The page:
Compare any two graphics cards:
GeForce GT 210 vs Radeon HD 7770
IntroThe GeForce GT 210 has a clock frequency of 589 MHz and a DDR3 memory frequency of 800 MHz. It also makes use of a 64-bit memory bus, and makes use of a 40 nm design. It is made up of 16 SPUs, 8 Texture Address Units, and 4 Raster Operation Units.
Compare those specifications to the Radeon HD 7770, which features a clock speed of 1000 MHz and a GDDR5 memory frequency of 1125 MHz. It also makes use of a 128-bit memory bus, and uses a 28 nm design. It is made up of 640 SPUs, 40 TAUs, and 16 ROPs.
(No game benchmarks for this combination yet.)
Power Usage and Theoretical Benchmarks
Power Consumption (Max TDP)
As far as performance goes, the Radeon HD 7770 should in theory be quite a bit better than the GeForce GT 210 overall. (explain)
Texel RateThe Radeon HD 7770 is a lot (more or less 749%) better at anisotropic filtering than the GeForce GT 210. (explain)
Pixel RateThe Radeon HD 7770 should be much (approximately 579%) better at anti-aliasing than the GeForce GT 210, and able to handle higher resolutions better. (explain)
Please note that the above 'benchmarks' are all just theoretical - the results were calculated based on the card's specifications, and real-world performance may (and probably will) vary at least a bit.
Please note that the price comparisons are based on search keywords - sometimes it might show cards with very similar names that are not exactly the same as the one chosen in the comparison. We do try to filter out the wrong results as best we can, though.
Memory Bandwidth: Bandwidth is the maximum amount of information (measured in MB per second) that can be transported past the external memory interface in a second. It is calculated by multiplying the card's bus width by the speed of its memory. In the case of DDR memory, it should be multiplied by 2 once again. If it uses DDR5, multiply by ANOTHER 2x. The better the memory bandwidth, the faster the card will be in general. It especially helps with anti-aliasing, High Dynamic Range and higher screen resolutions.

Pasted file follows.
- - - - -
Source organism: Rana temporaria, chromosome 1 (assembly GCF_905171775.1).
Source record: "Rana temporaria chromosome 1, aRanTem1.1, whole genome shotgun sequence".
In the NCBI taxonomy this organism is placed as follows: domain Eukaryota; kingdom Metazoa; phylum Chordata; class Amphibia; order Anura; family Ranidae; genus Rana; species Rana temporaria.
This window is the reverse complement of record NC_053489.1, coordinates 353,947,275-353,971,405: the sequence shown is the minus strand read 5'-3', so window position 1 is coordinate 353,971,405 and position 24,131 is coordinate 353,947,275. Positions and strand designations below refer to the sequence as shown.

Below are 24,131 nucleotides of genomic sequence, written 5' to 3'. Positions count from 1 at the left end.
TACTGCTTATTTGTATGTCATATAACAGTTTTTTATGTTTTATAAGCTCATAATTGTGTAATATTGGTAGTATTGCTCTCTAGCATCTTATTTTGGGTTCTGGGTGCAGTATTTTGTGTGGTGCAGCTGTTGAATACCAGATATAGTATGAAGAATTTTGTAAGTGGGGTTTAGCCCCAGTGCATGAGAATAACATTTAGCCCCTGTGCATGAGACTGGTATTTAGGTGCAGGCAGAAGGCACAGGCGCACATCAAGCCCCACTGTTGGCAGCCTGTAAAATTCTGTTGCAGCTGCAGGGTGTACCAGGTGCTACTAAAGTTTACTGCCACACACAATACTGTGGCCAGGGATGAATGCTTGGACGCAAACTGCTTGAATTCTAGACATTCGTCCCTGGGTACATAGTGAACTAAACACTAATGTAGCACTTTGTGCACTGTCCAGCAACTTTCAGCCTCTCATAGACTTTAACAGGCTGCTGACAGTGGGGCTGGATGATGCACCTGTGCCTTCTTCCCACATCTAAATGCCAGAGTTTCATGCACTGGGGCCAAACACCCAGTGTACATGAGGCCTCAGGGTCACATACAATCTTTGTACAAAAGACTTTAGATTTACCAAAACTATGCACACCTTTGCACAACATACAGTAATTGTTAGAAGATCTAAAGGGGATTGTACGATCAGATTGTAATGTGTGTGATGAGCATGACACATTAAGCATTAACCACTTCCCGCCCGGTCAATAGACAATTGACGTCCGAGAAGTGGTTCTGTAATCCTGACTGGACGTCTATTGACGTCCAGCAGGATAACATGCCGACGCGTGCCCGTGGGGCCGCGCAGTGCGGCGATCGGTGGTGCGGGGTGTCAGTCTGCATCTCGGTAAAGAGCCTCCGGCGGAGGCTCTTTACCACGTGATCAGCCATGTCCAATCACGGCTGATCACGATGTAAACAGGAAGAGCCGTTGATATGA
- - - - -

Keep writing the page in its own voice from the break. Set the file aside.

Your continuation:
Texel Rate: Texel rate is the maximum amount of texture map elements (texels) that are processed per second. This is worked out by multiplying the total amount of texture units by the core clock speed of the chip. The higher the texel rate, the better the graphics card will be at texture filtering (anisotropic filtering - AF). It is measured in millions of texels processed in a second.
Pixel Rate: Pixel rate is the maximum amount of pixels the video card can possibly record to the local memory per second - measured in millions of pixels per second. The number is worked out by multiplying the amount of colour ROPs by the the card's clock speed. ROPs (Raster Operations Pipelines - also sometimes called Render Output Units) are responsible for outputting the pixels (image) to the screen. The actual pixel fill rate is also dependant on quite a few other factors, especially the memory bandwidth - the lower the bandwidth is, the lower the potential to get to the maximum fill rate.